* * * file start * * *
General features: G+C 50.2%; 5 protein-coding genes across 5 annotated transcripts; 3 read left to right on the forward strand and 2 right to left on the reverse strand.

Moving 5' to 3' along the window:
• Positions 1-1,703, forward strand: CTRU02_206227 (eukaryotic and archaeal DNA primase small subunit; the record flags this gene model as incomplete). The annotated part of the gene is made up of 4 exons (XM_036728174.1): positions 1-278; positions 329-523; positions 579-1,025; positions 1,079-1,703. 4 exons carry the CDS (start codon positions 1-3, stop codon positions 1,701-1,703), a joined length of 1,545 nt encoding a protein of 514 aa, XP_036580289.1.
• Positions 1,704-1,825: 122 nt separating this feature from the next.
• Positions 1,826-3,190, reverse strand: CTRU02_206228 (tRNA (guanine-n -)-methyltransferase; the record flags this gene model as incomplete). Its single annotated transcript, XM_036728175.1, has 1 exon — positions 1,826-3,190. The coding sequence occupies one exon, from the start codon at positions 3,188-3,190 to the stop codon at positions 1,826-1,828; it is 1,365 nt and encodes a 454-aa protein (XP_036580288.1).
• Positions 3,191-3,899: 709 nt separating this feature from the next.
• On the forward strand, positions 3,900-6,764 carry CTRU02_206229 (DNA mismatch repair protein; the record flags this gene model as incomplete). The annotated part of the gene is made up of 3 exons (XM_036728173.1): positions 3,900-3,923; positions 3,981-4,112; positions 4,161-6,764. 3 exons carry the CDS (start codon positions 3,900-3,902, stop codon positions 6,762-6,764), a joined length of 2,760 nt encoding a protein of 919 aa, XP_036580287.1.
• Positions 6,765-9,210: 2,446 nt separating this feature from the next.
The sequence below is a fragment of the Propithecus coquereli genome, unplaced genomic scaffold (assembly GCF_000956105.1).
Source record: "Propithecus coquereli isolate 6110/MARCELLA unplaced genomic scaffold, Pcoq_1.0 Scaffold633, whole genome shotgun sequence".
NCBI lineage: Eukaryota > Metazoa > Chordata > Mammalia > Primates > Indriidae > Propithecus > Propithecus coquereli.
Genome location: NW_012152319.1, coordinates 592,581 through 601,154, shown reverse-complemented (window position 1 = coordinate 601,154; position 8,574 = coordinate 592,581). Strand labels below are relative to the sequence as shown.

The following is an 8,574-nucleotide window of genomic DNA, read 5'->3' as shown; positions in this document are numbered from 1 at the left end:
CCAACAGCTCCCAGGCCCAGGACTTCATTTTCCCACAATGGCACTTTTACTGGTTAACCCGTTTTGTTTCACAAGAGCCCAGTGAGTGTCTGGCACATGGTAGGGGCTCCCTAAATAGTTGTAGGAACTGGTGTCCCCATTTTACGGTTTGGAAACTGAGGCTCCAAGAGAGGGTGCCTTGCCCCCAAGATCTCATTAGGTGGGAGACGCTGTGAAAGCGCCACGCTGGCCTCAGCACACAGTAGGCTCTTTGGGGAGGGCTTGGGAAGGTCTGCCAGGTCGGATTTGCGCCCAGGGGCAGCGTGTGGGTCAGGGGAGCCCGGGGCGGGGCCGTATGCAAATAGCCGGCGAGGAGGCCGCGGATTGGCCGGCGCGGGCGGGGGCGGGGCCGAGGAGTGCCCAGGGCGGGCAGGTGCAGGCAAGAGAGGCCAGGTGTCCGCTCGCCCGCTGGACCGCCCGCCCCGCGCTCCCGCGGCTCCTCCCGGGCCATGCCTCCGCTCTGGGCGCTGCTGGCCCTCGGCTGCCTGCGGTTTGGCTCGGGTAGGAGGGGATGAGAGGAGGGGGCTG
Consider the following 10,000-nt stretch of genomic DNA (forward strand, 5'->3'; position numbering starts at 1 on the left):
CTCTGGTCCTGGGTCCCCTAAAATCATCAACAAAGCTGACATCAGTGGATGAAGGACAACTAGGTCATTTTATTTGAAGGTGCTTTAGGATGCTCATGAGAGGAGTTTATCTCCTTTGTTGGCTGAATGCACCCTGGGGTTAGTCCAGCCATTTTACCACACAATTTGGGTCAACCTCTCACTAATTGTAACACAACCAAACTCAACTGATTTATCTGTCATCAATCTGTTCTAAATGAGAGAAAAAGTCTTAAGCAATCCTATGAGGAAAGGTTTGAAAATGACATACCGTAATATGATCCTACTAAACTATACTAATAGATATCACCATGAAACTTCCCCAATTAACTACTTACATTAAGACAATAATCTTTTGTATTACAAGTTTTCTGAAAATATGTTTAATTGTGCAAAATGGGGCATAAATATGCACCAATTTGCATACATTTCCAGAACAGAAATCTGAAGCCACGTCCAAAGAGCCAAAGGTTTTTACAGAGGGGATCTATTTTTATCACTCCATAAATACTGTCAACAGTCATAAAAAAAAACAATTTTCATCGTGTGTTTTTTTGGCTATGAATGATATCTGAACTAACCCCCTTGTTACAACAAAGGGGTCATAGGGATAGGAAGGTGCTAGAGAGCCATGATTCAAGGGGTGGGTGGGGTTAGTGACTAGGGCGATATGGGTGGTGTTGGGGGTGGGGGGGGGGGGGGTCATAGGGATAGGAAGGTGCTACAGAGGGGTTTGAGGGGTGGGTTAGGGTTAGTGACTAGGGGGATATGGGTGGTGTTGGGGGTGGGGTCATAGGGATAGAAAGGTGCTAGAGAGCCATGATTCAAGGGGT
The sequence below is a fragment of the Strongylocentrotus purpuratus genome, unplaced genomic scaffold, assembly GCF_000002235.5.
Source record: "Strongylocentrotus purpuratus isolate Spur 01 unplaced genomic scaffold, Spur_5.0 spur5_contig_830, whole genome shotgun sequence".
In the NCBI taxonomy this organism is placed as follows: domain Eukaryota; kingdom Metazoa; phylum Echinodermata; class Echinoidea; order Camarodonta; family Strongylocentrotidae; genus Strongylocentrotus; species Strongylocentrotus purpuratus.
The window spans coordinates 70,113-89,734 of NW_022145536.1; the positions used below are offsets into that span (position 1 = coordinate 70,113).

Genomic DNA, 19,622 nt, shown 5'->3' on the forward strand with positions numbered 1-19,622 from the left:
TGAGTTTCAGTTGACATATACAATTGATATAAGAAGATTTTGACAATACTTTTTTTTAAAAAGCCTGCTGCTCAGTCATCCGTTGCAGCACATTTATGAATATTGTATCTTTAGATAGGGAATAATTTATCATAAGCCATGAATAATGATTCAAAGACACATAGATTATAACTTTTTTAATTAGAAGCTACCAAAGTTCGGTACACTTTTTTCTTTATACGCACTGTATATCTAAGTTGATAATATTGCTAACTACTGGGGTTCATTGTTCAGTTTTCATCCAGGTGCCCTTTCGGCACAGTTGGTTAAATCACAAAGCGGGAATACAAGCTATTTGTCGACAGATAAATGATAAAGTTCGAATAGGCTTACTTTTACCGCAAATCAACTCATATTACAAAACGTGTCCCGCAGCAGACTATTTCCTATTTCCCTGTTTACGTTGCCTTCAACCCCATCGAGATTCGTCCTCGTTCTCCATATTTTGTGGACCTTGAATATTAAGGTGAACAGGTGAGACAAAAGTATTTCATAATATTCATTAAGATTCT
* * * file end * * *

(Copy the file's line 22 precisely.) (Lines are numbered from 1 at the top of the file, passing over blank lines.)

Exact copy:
TGAGTTTCAGTTGACATATACAATTGATATAAGAAGATTTTGACAATACTTTTTTTTAAAAAGCCTGCTGCTCAGTCATCCGTTGCAGCACATTTATGAATATTGTATCTTTAGATAGGGAATAATTTATCATAAGCCATGAATAATGATTCAAAGACACATAGATTATAACTTTTTTAATTAGAAGCTACCAAAGTTCGGTACACTTTTTTCTTTATACGCACTGTATATCTAAGTTGATAATATTGCTAACTACTGGGGTTCATTGTTCAGTTTTCATCCAGGTGCCCTTTCGGCACAGTTGGTTAAATCACAAAGCGGGAATACAAGCTATTTGTCGACAGATAAATGATAAAGTTCGAATAGGCTTACTTTTACCGCAAATCAACTCATATTACAAAACGTGTCCCGCAGCAGACTATTTCCTATTTCCCTGTTTACGTTGCCTTCAACCCCATCGAGATTCGTCCTCGTTCTCCATATTTTGTGGACCTTGAATATTAAGGTGAACAGGTGAGACAAAAGTATTTCATAATATTCATTAAGATTCT